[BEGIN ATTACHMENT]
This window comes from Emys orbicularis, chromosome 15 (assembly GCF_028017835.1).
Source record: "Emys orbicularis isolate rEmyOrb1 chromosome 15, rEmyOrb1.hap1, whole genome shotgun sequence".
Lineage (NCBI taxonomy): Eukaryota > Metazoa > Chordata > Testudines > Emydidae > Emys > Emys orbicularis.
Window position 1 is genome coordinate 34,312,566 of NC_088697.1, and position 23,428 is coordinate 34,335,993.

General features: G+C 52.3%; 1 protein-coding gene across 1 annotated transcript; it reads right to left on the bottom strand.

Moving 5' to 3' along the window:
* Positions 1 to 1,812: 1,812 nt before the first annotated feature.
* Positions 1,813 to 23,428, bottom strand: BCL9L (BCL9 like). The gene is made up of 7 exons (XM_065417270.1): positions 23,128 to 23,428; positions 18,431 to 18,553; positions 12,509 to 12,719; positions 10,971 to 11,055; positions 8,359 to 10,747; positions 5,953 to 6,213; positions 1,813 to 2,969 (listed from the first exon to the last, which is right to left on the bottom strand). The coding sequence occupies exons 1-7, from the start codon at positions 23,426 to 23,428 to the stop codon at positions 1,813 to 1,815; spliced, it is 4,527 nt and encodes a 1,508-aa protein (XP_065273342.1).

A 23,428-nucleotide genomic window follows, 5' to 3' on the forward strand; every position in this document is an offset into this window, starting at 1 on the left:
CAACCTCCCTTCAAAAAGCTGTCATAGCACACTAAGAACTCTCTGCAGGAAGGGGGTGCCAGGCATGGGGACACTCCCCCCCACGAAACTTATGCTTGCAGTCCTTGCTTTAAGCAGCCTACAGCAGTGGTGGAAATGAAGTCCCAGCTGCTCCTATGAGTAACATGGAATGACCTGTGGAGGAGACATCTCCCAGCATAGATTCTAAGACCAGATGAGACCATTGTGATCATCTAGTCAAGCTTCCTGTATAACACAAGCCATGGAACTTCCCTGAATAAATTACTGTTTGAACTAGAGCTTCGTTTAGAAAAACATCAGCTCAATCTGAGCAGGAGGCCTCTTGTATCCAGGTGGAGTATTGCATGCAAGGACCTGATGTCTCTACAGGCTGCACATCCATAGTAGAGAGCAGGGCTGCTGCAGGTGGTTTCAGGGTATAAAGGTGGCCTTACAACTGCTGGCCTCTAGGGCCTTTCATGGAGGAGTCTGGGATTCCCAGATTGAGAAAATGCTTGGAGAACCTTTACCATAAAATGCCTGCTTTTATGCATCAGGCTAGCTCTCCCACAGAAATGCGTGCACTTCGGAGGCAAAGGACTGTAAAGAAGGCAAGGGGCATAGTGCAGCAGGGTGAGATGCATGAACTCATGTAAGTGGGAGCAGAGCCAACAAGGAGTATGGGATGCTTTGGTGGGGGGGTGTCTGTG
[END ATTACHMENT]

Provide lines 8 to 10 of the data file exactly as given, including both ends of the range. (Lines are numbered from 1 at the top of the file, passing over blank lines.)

* Positions 1,813 to 23,428, bottom strand: BCL9L (BCL9 like). The gene is made up of 7 exons (XM_065417270.1): positions 23,128 to 23,428; positions 18,431 to 18,553; positions 12,509 to 12,719; positions 10,971 to 11,055; positions 8,359 to 10,747; positions 5,953 to 6,213; positions 1,813 to 2,969 (listed from the first exon to the last, which is right to left on the bottom strand). The coding sequence occupies exons 1-7, from the start codon at positions 23,426 to 23,428 to the stop codon at positions 1,813 to 1,815; spliced, it is 4,527 nt and encodes a 1,508-aa protein (XP_065273342.1).

A 23,428-nucleotide genomic window follows, 5' to 3' on the forward strand; every position in this document is an offset into this window, starting at 1 on the left:
CAACCTCCCTTCAAAAAGCTGTCATAGCACACTAAGAACTCTCTGCAGGAAGGGGGTGCCAGGCATGGGGACACTCCCCCCCACGAAACTTATGCTTGCAGTCCTTGCTTTAAGCAGCCTACAGCAGTGGTGGAAATGAAGTCCCAGCTGCTCCTATGAGTAACATGGAATGACCTGTGGAGGAGACATCTCCCAGCATAGATTCTAAGACCAGATGAGACCATTGTGATCATCTAGTCAAGCTTCCTGTATAACACAAGCCATGGAACTTCCCTGAATAAATTACTGTTTGAACTAGAGCTTCGTTTAGAAAAACATCAGCTCAATCTGAGCAGGAGGCCTCTTGTATCCAGGTGGAGTATTGCATGCAAGGACCTGATGTCTCTACAGGCTGCACATCCATAGTAGAGAGCAGGGCTGCTGCAGGTGGTTTCAGGGTATAAAGGTGGCCTTACAACTGCTGGCCTCTAGGGCCTTTCATGGAGGAGTCTGGGATTCCCAGATTGAGAAAATGCTTGGAGAACCTTTACCATAAAATGCCTGCTTTTATGCATCAGGCTAGCTCTCCCACAGAAATGCGTGCACTTCGGAGGCAAAGGACTGTAAAGAAGGCAAGGGGCATAGTGCAGCAGGGTGAGATGCATGAACTCATGTAAGTGGGAGCAGAGCCAACAAGGAGTATGGGATGCTTTGGTGGGGGGGTGTCTGTG